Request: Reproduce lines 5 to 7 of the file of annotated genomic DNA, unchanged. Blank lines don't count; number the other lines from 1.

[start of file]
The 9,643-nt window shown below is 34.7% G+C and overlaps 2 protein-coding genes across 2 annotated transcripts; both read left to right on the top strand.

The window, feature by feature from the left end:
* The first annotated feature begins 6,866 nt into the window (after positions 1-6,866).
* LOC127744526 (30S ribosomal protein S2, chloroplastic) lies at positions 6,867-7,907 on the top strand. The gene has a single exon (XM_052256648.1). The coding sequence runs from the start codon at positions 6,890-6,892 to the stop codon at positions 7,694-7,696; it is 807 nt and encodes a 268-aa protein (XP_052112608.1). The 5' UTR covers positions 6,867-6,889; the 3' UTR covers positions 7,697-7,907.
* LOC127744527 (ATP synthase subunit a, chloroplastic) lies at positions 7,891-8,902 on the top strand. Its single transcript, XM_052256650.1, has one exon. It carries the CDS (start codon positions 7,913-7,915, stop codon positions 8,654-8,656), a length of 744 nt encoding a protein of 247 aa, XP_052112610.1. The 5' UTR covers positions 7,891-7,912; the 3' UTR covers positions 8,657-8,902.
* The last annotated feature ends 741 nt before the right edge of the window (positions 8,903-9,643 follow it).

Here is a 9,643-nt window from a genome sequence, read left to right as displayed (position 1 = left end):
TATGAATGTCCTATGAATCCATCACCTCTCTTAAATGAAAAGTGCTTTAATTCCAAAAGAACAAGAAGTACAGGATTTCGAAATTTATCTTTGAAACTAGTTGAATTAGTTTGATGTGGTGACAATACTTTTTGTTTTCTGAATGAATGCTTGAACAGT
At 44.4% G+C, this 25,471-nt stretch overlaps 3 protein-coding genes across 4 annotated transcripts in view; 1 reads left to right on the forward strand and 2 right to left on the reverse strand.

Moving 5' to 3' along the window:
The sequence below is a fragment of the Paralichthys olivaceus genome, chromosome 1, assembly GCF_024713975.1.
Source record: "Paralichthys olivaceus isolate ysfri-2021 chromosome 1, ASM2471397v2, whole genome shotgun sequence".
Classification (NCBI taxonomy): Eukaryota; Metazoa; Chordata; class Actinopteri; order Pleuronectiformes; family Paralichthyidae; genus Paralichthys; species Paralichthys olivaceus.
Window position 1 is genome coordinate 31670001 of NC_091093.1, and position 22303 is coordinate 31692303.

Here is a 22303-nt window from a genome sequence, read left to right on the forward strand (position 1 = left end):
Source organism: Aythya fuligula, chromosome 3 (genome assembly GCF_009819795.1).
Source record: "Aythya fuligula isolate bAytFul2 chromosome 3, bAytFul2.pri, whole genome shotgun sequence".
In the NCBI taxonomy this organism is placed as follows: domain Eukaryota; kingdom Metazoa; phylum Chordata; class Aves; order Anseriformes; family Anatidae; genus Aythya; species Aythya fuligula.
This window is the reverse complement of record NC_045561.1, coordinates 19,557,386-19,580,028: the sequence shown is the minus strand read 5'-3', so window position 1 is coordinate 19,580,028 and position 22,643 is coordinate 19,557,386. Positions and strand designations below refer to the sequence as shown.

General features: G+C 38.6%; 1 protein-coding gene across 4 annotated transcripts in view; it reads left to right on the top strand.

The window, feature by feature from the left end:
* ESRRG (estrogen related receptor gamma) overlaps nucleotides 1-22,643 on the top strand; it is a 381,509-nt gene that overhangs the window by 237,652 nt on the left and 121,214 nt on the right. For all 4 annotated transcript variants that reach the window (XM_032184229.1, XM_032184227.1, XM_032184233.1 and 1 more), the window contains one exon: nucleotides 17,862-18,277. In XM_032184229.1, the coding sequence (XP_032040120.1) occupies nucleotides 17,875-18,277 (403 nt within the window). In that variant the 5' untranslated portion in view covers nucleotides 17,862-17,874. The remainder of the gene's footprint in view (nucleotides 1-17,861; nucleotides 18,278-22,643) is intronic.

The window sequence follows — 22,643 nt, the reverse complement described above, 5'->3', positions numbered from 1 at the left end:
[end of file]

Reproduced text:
* LOC127744527 (ATP synthase subunit a, chloroplastic) lies at positions 7,891-8,902 on the top strand. Its single transcript, XM_052256650.1, has one exon. It carries the CDS (start codon positions 7,913-7,915, stop codon positions 8,654-8,656), a length of 744 nt encoding a protein of 247 aa, XP_052112610.1. The 5' UTR covers positions 7,891-7,912; the 3' UTR covers positions 8,657-8,902.
* The last annotated feature ends 741 nt before the right edge of the window (positions 8,903-9,643 follow it).

Here is a 9,643-nt window from a genome sequence, read left to right as displayed (position 1 = left end):